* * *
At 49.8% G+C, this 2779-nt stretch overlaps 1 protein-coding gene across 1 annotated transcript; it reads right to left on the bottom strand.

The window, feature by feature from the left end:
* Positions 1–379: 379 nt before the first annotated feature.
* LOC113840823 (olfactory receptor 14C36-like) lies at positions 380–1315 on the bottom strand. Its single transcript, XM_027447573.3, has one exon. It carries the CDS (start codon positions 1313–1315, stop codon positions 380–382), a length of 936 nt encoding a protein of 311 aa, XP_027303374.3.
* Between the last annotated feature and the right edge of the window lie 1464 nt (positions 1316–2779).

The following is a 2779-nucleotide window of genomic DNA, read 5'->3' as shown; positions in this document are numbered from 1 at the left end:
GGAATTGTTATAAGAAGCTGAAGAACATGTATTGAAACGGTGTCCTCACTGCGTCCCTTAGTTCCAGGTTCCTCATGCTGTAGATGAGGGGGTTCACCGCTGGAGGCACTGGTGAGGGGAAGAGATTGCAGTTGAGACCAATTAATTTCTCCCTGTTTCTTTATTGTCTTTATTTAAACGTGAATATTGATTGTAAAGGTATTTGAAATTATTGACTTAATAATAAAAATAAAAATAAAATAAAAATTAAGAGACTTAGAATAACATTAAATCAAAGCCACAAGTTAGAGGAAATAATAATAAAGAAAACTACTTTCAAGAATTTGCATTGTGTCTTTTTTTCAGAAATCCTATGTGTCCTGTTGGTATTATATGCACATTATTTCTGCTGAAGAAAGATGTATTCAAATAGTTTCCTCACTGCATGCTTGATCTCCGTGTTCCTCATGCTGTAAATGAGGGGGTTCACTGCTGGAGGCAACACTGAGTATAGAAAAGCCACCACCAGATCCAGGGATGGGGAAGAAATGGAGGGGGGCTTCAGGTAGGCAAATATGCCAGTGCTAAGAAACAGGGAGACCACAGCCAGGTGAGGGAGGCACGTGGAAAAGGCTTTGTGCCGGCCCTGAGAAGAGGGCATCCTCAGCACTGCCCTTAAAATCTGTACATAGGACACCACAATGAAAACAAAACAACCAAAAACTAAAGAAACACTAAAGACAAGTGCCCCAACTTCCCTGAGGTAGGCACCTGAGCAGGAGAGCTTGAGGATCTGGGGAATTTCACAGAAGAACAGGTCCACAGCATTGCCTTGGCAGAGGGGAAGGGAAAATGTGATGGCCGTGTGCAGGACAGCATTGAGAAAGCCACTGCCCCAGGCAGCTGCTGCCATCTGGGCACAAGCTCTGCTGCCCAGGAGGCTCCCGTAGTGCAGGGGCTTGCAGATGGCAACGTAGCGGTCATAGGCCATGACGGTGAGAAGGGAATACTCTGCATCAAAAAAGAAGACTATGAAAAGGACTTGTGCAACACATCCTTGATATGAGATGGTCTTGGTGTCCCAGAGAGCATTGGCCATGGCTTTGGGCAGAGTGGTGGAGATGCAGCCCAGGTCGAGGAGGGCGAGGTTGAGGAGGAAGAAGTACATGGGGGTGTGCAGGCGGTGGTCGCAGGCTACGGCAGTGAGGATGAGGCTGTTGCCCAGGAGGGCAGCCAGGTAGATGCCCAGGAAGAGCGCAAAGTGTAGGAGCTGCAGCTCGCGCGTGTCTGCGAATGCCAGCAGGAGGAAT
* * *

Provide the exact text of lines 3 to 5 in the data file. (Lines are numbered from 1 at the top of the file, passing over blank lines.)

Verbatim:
* Positions 1–379: 379 nt before the first annotated feature.
* LOC113840823 (olfactory receptor 14C36-like) lies at positions 380–1315 on the bottom strand. Its single transcript, XM_027447573.3, has one exon. It carries the CDS (start codon positions 1313–1315, stop codon positions 380–382), a length of 936 nt encoding a protein of 311 aa, XP_027303374.3.
* Between the last annotated feature and the right edge of the window lie 1464 nt (positions 1316–2779).